Clot-dissolving drugs for treating ischaemic stroke in the early stages


We wanted to compare the safety and efficacy of clot-dissolving (thrombolytic) drugs versus placebo or no treatment in the early stages of ischaemic stroke to see if clot-dissolving drugs improve outcome after stroke.


Most strokes are due to blockage of an artery in the brain by a blood clot. Prompt treatment with clot-dissolving (thrombolytic) drugs can restore blood flow before major brain damage has occurred and could mean that people are more likely to make a good recovery from their stroke. Thrombolytic drugs can also, however, cause serious bleeding in the brain, which can be fatal. Thrombolytic therapy has now been evaluated in many randomised trials in acute ischaemic stroke. The thrombolytic drug alteplase has been licensed for use within three hours of stroke in the USA and Canada, and within 4.5 hours in most European countries. The numbers of people receiving this treatment successively are increasing.

Study characteristics

We identified 27 trials with a total of 10,187 participants in searches conducted up to November 2013. Most data come from trials testing one drug (recombinant tissue Plasminogen Activator, rt-PA) given into a vein up to six hours after acute ischaemic stroke, but several other drugs were also tested and at different times to treatment after stroke and given into an artery in the brain rather than into a vein in the arm. All trials compared a clot-dissolving drug with a placebo (control) group. Most trials included participants with moderate to severe stroke. All trials took place in hospitals that were used to treating people with stroke. Differences between trials mean that not all trials contribute information to all outcomes, but we have used all available data. Most trials included participants after a computed tomography (CT) brain scan had excluded a brain haemorrhage as the cause of symptoms (a few trials used magnetic resonance brain scanning instead).

Key results

There is general agreement between the earlier trials and the one recent trial added in this update (IST-3) for all main outcomes, and between the 12 trials that tested rt-PA and the 15 trials that tested other clot-dissolving drugs. The main difference between IST-3 and earlier trials was that IST-3 had many participants above 80 years. Clot-dissolving treatment can reduce the risk of long-term dependency on others for daily activities, in spite of there being an increased risk of bleeding in the brain which also increased the risk of early death. Once the early bleeding risk had passed, at three or six months after stroke, people given clot-dissolving drugs were more likely to have recovered from their stroke and to be independent, especially if they had been treated within the first three hours after stroke. Older people benefited as much as younger people. Giving aspirin at the same time as clot-busting drugs increased the risk of bleeding and should be avoided. Further analyses of individual patient data factors such as findings on brain scanning before treatment, and of different ways of giving the treatment, may give more information than the summary data that we used here. Meantime, people who think that they are experiencing a stroke should get to hospital quickly, be assessed by a stroke doctor, have a brain scan and receive clot-dissolving treatment as fast as possible. They should not hesitate by thinking that they will be 'too old' for treatment. The treatment is very effective if started within three hours of stroke and definitely improves outcome if given up to 4.5 hours after stroke, but later than that the effects are less clear and are still being tested in trials. More information is needed from trials in people with mild stroke to see if the benefit of clot-dissolving drugs outweighs the risk of haemorrhage.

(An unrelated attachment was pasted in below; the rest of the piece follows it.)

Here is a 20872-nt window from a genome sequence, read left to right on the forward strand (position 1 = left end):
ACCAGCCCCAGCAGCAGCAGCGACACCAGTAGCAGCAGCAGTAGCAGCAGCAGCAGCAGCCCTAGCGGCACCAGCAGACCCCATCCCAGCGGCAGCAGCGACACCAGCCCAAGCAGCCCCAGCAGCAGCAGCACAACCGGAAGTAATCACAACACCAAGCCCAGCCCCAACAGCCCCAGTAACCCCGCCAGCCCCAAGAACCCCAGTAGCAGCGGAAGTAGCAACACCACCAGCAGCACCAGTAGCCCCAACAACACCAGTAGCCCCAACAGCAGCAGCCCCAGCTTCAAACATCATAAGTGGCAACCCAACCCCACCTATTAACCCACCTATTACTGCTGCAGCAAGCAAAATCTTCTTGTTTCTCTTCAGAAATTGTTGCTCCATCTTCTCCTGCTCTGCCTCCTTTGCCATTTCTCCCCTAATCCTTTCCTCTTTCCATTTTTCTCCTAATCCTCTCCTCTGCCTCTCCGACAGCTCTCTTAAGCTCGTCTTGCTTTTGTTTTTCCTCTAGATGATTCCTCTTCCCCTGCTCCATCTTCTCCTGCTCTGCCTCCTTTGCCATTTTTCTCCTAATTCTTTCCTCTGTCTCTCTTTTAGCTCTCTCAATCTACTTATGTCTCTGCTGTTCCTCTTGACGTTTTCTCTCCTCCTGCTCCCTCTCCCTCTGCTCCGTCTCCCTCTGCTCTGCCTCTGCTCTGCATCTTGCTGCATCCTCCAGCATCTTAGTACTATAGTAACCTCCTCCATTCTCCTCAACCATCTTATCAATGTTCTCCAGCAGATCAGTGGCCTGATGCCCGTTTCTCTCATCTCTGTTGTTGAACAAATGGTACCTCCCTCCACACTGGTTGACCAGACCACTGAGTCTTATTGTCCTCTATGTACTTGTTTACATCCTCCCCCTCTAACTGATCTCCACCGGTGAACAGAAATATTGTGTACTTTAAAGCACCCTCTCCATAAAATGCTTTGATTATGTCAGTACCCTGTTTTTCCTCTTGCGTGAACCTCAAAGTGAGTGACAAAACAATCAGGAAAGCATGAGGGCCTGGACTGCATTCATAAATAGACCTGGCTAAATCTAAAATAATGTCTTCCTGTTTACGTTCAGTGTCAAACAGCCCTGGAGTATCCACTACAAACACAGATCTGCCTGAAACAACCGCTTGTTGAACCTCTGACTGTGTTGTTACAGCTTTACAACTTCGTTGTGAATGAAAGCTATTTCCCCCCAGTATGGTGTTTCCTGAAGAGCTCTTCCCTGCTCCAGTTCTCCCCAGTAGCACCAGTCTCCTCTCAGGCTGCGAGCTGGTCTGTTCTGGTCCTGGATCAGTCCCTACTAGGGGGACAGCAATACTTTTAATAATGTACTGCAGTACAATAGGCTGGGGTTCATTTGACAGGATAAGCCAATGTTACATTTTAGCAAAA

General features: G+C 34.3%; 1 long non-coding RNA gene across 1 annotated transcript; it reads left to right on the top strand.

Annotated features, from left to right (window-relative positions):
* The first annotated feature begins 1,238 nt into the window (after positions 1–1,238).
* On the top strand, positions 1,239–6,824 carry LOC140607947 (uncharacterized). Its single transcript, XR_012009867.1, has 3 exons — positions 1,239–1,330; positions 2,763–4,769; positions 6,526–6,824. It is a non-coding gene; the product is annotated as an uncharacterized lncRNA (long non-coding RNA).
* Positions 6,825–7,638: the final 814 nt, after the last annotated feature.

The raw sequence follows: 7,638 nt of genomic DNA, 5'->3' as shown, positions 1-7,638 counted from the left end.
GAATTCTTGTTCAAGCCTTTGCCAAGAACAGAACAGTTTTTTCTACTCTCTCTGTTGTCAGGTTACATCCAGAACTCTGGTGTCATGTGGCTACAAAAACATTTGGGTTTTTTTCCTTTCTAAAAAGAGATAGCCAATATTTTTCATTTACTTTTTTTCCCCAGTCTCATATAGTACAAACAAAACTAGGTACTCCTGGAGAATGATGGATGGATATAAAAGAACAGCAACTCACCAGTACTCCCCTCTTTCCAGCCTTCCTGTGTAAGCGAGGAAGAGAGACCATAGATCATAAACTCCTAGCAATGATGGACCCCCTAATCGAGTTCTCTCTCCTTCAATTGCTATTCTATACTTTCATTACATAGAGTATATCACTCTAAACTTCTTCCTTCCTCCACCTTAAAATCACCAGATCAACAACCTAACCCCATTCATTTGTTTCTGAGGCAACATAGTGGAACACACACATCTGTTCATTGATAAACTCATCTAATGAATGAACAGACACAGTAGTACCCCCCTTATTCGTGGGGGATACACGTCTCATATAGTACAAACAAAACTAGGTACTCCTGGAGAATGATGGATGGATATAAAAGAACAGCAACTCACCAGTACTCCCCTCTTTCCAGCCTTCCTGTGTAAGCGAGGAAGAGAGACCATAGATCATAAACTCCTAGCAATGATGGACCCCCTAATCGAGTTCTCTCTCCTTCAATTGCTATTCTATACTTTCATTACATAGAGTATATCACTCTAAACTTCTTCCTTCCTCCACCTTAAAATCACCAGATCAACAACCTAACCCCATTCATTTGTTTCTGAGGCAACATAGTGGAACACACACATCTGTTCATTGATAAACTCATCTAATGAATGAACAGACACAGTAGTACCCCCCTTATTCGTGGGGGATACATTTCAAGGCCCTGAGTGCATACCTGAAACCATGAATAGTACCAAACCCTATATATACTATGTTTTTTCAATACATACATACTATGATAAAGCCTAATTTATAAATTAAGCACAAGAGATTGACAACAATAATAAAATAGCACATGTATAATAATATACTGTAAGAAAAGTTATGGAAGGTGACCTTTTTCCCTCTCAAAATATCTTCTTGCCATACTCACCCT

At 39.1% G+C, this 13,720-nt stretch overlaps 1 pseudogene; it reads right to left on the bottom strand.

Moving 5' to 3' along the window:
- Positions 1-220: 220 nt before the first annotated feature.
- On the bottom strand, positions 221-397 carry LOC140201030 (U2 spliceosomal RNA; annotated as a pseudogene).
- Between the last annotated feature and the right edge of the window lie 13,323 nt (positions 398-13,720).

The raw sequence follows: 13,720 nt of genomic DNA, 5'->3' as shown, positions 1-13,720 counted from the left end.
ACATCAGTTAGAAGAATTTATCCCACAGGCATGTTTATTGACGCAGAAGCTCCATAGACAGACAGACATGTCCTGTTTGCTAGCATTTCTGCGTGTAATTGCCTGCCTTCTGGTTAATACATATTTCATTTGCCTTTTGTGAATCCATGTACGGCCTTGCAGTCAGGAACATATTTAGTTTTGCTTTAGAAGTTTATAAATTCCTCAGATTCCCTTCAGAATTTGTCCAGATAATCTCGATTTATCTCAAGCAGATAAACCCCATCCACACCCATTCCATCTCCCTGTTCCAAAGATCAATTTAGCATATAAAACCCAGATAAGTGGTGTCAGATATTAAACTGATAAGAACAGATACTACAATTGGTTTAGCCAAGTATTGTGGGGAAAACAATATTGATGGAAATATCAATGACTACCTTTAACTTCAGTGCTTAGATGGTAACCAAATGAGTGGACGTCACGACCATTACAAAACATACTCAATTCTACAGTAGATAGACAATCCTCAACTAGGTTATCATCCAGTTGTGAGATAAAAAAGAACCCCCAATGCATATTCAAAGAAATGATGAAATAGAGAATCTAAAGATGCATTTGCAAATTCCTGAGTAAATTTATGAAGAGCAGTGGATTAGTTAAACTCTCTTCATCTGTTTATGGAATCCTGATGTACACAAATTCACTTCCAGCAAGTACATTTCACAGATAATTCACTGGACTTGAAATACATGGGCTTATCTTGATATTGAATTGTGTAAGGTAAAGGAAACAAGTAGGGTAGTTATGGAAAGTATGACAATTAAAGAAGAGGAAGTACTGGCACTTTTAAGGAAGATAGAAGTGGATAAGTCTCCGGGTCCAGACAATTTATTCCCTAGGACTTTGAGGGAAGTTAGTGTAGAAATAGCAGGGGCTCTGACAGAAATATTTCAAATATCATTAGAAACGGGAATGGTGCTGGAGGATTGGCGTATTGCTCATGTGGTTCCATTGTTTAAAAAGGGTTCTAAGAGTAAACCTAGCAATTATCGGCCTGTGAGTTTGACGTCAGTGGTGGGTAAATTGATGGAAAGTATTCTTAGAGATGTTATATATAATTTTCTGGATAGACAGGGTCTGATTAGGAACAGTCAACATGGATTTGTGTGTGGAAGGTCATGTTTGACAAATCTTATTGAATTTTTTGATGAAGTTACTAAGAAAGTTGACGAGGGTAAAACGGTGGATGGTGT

Quality of the evidence

The evidence comes mostly from well-conducted randomised trials run by stroke experts. Some trials (8/27) were run by companies that make the clot-dissolving drugs, but most trials (19/27, including most participants) were funded by Government or charity sources independently of drug companies. These results apply to a wide range of people with a wide range of severities of stroke and other medical conditions.

Authors' conclusions: